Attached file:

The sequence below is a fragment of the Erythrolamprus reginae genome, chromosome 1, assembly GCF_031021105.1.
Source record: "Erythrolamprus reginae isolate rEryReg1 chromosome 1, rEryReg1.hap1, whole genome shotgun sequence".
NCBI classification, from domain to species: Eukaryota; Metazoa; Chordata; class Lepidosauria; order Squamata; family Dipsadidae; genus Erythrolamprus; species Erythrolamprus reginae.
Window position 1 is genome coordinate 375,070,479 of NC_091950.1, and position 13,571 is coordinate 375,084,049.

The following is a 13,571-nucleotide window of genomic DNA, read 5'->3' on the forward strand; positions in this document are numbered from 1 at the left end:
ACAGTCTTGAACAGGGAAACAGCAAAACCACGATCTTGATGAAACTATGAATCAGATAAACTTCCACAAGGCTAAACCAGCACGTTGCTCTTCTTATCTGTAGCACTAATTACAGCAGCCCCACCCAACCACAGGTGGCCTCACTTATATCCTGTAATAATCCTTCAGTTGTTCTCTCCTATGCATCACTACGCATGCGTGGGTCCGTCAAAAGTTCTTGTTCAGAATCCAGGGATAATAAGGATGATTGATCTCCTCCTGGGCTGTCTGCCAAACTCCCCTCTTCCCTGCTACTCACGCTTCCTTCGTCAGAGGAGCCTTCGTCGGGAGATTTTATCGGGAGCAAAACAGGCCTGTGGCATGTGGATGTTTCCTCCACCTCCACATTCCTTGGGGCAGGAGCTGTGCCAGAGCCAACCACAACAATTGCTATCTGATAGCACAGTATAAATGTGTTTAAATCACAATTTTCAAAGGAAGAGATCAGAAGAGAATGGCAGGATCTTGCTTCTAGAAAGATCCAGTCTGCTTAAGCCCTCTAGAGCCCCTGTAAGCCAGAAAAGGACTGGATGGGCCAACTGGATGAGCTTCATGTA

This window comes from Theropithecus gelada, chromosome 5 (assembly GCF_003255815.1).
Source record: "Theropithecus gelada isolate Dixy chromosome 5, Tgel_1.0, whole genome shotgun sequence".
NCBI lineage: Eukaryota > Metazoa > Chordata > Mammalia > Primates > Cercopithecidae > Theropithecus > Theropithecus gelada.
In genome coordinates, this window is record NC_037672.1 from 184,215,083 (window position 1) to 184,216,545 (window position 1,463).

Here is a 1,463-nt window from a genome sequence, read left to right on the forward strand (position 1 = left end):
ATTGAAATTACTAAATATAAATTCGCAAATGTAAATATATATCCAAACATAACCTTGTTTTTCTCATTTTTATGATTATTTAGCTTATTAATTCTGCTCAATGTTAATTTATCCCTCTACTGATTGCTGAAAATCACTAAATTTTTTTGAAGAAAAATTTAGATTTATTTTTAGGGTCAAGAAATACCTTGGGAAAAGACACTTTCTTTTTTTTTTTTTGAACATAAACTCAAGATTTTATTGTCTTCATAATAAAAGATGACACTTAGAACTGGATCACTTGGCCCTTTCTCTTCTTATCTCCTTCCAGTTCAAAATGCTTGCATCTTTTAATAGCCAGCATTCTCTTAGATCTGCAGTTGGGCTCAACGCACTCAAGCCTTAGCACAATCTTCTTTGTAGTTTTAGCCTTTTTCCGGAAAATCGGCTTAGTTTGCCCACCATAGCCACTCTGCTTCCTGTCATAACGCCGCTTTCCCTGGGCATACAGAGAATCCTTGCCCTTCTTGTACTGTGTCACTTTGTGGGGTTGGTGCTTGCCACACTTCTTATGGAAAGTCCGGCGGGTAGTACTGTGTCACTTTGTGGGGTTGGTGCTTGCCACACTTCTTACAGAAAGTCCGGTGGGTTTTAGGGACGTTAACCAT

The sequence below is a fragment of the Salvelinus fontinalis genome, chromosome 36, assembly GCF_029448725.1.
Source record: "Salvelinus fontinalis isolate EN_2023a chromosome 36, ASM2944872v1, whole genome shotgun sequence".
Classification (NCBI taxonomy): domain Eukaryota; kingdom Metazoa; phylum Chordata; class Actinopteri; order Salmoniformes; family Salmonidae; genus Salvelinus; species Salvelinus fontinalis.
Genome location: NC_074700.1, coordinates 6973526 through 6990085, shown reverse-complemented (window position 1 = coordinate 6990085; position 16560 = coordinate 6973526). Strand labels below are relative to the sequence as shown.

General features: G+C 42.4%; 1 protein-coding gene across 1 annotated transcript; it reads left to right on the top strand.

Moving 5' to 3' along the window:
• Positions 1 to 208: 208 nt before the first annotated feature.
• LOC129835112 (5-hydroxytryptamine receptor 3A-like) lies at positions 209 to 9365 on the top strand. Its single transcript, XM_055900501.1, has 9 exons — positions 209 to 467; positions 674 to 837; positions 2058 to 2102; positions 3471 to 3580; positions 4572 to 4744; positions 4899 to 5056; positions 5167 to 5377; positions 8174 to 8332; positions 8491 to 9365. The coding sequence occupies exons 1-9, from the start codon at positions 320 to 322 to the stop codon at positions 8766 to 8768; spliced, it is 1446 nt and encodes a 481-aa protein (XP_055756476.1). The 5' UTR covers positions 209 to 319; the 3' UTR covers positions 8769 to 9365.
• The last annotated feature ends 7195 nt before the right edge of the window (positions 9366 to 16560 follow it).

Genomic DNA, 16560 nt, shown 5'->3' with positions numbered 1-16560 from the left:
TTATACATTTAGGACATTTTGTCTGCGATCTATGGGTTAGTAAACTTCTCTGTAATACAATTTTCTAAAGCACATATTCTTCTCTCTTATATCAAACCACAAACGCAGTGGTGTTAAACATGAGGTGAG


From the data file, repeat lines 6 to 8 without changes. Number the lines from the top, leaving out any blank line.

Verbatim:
ACAGTCTTGAACAGGGAAACAGCAAAACCACGATCTTGATGAAACTATGAATCAGATAAACTTCCACAAGGCTAAACCAGCACGTTGCTCTTCTTATCTGTAGCACTAATTACAGCAGCCCCACCCAACCACAGGTGGCCTCACTTATATCCTGTAATAATCCTTCAGTTGTTCTCTCCTATGCATCACTACGCATGCGTGGGTCCGTCAAAAGTTCTTGTTCAGAATCCAGGGATAATAAGGATGATTGATCTCCTCCTGGGCTGTCTGCCAAACTCCCCTCTTCCCTGCTACTCACGCTTCCTTCGTCAGAGGAGCCTTCGTCGGGAGATTTTATCGGGAGCAAAACAGGCCTGTGGCATGTGGATGTTTCCTCCACCTCCACATTCCTTGGGGCAGGAGCTGTGCCAGAGCCAACCACAACAATTGCTATCTGATAGCACAGTATAAATGTGTTTAAATCACAATTTTCAAAGGAAGAGATCAGAAGAGAATGGCAGGATCTTGCTTCTAGAAAGATCCAGTCTGCTTAAGCCCTCTAGAGCCCCTGTAAGCCAGAAAAGGACTGGATGGGCCAACTGGATGAGCTTCATGTA

This window comes from Theropithecus gelada, chromosome 5 (assembly GCF_003255815.1).
Source record: "Theropithecus gelada isolate Dixy chromosome 5, Tgel_1.0, whole genome shotgun sequence".